Colon Cancer Prevention
While nothing guarantees that you don't develop cancer, there are steps you can take to reduce your risk and stay healthy.
Colorectal cancer can develop for a variety of reasons. Talk to your doctor about your risk.
The latest studies show links between reduced colorectal cancer risk and:
An HDL level of 60 mg/dl or higher has been shown to be best for heart health. And a study in the journal Gut found that levels of about 70.4 mg/dl also decreased the risk for colon cancer compared with levels below 45 mg/dl.
Taking drugs like aspirin or ibuprofen daily or weekly was linked to lower cancer risk, found a study in The American Journal of Gastroenterology. People with an inherited form of the disease benefited the most.
Men and women who ate yogurt daily were less likely to develop colorectal cancer than those who ate none, report findings in the International Journal of Cancer.
Women who say they pay no attention to their diet – eating anything at any time – are more likely to develop colorectal cancer than those who don’t report this behavior.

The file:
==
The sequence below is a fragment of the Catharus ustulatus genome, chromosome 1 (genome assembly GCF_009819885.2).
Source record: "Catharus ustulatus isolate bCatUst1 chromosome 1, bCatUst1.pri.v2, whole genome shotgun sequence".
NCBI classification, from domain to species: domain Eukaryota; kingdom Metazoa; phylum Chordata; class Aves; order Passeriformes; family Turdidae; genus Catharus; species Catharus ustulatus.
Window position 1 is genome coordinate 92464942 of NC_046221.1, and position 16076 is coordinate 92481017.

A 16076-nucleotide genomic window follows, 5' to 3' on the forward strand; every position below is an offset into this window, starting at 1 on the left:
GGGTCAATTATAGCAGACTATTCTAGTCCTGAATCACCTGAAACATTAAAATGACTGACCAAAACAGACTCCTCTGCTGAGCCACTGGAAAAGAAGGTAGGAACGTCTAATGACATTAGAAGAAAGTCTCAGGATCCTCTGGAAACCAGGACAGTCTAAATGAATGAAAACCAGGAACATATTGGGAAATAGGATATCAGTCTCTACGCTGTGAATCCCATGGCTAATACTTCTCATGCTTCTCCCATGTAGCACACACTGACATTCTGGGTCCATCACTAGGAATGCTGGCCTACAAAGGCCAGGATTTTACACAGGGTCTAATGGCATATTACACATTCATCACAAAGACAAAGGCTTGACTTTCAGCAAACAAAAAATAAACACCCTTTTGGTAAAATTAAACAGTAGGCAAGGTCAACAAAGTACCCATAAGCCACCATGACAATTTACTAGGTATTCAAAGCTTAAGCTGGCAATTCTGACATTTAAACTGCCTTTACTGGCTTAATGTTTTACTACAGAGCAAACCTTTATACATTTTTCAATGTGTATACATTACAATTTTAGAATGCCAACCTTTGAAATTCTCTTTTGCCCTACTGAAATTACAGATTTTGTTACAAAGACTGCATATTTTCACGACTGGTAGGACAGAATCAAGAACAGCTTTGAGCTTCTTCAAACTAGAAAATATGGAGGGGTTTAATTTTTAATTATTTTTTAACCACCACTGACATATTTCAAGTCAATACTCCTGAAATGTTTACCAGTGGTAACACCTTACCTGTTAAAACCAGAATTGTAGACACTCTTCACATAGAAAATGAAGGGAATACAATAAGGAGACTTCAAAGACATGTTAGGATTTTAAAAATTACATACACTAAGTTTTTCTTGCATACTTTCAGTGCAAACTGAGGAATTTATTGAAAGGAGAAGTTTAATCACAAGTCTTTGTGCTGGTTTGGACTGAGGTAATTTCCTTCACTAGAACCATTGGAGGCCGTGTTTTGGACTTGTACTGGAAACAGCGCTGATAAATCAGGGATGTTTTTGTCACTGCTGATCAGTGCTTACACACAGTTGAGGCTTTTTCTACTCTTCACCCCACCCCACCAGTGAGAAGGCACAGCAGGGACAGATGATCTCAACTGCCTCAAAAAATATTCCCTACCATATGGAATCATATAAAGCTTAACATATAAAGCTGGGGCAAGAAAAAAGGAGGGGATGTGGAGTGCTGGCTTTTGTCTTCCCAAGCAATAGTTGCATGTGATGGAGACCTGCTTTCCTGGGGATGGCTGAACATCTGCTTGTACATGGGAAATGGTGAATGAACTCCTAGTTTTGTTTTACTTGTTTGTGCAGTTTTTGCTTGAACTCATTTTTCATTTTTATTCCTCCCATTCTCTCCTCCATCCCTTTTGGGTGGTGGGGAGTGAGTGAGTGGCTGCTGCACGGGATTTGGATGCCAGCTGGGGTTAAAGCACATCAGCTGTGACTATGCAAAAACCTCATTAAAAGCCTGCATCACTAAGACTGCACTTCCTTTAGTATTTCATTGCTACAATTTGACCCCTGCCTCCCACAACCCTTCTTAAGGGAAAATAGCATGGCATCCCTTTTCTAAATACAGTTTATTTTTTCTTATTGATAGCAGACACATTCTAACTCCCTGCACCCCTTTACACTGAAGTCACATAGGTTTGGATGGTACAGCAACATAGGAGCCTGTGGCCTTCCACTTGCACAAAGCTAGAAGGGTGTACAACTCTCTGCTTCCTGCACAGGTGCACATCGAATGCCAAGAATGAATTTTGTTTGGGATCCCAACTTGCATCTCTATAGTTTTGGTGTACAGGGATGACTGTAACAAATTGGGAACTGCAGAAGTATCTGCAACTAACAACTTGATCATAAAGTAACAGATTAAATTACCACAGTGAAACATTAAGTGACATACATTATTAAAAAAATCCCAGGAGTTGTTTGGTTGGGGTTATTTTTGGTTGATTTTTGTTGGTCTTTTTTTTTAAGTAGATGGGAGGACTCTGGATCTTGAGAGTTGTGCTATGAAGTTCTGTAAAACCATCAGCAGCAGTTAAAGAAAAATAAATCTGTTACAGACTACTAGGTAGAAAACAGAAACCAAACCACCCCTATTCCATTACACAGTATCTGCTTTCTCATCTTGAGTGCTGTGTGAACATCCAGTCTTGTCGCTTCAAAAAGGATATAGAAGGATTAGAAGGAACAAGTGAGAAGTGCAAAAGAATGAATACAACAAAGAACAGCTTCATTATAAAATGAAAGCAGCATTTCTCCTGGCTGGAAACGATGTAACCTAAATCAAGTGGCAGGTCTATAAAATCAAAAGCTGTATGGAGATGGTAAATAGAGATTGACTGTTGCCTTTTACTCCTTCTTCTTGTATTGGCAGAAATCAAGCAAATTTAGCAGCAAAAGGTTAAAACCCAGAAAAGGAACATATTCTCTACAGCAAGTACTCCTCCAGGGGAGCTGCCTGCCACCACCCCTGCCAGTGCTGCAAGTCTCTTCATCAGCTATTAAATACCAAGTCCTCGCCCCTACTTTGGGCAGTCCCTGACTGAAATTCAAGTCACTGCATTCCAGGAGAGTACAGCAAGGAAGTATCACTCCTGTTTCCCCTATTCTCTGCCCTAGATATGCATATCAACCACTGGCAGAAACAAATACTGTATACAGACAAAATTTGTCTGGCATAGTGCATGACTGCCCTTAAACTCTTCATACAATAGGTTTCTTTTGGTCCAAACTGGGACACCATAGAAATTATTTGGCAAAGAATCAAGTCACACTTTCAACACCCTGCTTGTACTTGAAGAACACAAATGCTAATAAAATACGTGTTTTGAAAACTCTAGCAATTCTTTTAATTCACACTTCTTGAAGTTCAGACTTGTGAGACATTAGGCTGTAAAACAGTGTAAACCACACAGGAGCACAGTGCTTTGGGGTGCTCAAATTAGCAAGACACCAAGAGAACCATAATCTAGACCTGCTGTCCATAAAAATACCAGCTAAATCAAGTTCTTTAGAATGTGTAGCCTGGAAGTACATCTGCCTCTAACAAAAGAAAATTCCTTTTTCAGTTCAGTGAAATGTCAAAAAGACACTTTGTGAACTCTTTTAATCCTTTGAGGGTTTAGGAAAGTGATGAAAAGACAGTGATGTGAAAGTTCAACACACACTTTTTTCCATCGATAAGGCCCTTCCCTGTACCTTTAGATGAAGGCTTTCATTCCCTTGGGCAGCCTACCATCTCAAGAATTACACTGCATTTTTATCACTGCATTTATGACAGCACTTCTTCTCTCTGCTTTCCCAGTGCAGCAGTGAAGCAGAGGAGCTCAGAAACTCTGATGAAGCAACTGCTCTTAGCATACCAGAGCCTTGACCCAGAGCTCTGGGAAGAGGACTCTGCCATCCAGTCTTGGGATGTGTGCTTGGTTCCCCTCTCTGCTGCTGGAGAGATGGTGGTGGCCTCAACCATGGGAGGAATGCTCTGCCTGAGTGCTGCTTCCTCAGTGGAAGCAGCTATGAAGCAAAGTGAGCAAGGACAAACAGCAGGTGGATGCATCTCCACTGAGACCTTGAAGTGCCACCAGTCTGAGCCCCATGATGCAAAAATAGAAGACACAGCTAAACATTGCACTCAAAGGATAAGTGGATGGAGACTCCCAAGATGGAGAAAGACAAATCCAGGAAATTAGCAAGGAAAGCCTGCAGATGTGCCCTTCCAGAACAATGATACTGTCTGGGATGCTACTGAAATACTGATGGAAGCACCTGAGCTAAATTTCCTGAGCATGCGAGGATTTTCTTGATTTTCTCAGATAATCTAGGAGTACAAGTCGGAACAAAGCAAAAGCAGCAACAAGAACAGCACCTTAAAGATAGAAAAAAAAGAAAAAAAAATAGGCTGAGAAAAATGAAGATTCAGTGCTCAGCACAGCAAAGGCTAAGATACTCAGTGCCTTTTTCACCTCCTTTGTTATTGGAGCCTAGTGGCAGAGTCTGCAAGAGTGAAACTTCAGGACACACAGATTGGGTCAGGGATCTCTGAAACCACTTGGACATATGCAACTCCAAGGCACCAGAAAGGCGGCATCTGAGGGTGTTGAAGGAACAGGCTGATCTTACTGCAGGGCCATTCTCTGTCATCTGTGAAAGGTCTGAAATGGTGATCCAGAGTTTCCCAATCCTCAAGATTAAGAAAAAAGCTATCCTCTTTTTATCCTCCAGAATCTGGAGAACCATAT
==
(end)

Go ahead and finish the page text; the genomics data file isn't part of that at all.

Much more research is needed before these methods are widely recommended. Some are already known to be good for your heart, such as increasing good cholesterol and keeping your weight under control.
However, others have side effects. For instance, aspirin or ibuprofen can contribute to ulcers and stomach bleeding and this risk may outweigh the benefits, so talk with your doctor before making changes to your habits.
In the meantime, scientists do know that at least six of every 10 colon cancer deaths could be prevented if all adults ages 50 and older were screened for the disease. Most men and women should get periodic screening tests, such as a colonoscopy, beginning at age 50. Ask your doctor about the best screening test and schedule for you.
Use Memorial Hermann's Direct Access program through ScheduleNow to schedule your colonoscopy appointment online.